As of now I am working on a new website design, logo, web listings, business cards and a door sign for the office. All of this will reflect the name change in a matter of weeks. I will still keep my domain http://www.travelingmasseusedfw.com for future reference for old clients that have not seen me in a while.

I will still offer out call services between the hours of 10 am to 7 pm. Please call ahead of time for this service. A out call service fee does apply.

Always, I do appreciate your business and I thank you all for being supportive of the recent changes.

Suzan Walker, LMT

Connective Integration Massage Therapy

817-966-1020

massageandhealingdfw.com

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The answer will vary by any massage therapist you ask.

My response is it will greatly depend on multiple contributing factors such as touch sensitivity, the health and condition of the muscle spindles and fascia (connective tissue). Other factors play a part too. The amount of water the client drinks, daily diet and exercise routine. Through personal experience and by being a DT specialist for nearly seven years these main factors play a great deal into pain.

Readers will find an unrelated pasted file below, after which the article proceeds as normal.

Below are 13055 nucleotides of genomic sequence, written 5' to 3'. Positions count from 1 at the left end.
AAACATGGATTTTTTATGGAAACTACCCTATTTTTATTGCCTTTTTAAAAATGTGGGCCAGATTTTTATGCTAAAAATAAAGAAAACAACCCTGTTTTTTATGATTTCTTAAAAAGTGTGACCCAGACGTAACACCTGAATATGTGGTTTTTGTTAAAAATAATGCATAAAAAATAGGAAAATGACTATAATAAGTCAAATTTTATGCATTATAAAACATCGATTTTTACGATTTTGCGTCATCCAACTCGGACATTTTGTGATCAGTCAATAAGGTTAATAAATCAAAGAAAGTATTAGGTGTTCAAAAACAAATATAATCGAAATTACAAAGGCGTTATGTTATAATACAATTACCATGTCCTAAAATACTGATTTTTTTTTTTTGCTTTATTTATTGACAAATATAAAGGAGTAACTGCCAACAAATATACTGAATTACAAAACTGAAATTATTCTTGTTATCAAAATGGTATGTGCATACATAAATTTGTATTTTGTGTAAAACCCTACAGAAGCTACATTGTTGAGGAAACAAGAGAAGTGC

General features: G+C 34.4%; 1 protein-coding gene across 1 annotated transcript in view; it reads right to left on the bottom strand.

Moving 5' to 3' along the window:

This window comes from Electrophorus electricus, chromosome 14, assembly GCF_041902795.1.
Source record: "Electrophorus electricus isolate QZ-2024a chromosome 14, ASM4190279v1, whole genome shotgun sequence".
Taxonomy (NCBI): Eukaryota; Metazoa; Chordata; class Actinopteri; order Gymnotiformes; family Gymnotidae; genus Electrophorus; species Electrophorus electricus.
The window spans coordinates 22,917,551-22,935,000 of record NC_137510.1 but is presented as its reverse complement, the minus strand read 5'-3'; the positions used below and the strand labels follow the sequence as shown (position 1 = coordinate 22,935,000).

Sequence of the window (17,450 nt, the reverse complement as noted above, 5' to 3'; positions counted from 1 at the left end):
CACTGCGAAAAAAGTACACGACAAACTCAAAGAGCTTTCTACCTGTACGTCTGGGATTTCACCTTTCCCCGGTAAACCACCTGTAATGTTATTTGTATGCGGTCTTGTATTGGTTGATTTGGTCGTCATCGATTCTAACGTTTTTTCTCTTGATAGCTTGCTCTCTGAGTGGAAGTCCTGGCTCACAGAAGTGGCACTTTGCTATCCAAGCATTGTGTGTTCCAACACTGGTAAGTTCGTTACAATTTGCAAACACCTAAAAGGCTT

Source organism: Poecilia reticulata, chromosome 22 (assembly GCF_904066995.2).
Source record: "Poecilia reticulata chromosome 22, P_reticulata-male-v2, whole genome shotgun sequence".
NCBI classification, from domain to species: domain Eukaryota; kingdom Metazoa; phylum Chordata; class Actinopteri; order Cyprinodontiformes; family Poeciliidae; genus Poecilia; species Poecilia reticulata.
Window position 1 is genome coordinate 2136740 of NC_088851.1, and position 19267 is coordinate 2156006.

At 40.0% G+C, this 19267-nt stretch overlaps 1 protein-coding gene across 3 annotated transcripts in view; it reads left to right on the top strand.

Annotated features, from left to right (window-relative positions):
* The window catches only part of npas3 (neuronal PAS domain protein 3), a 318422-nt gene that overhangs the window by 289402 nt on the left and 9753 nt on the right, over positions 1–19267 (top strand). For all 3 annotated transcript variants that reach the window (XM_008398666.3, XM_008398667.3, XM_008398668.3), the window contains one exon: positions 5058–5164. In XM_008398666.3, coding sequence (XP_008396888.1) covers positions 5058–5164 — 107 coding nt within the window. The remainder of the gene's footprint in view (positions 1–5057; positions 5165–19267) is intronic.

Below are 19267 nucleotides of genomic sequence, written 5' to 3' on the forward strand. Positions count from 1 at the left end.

A deep tissue massage does not needs to “hurt” to be effective yet you must feel a degree of “good” pain to ensure the muscles are being release properly. Each person is different and how they relate to pain threshold. What might be too much pressure for someone might be just right for another. Of course someone that receives massage on a regular basis will not feel sore after a deep tissue massage as opposed to someone that just had their first session of DT. If you have adhesion’s (knots), scar tissue and overloaded muscles, the technique may be uncomfortable. Deep tissue is just one of the many techniques that can release muscles from those afflictions.

How I perform deep tissue: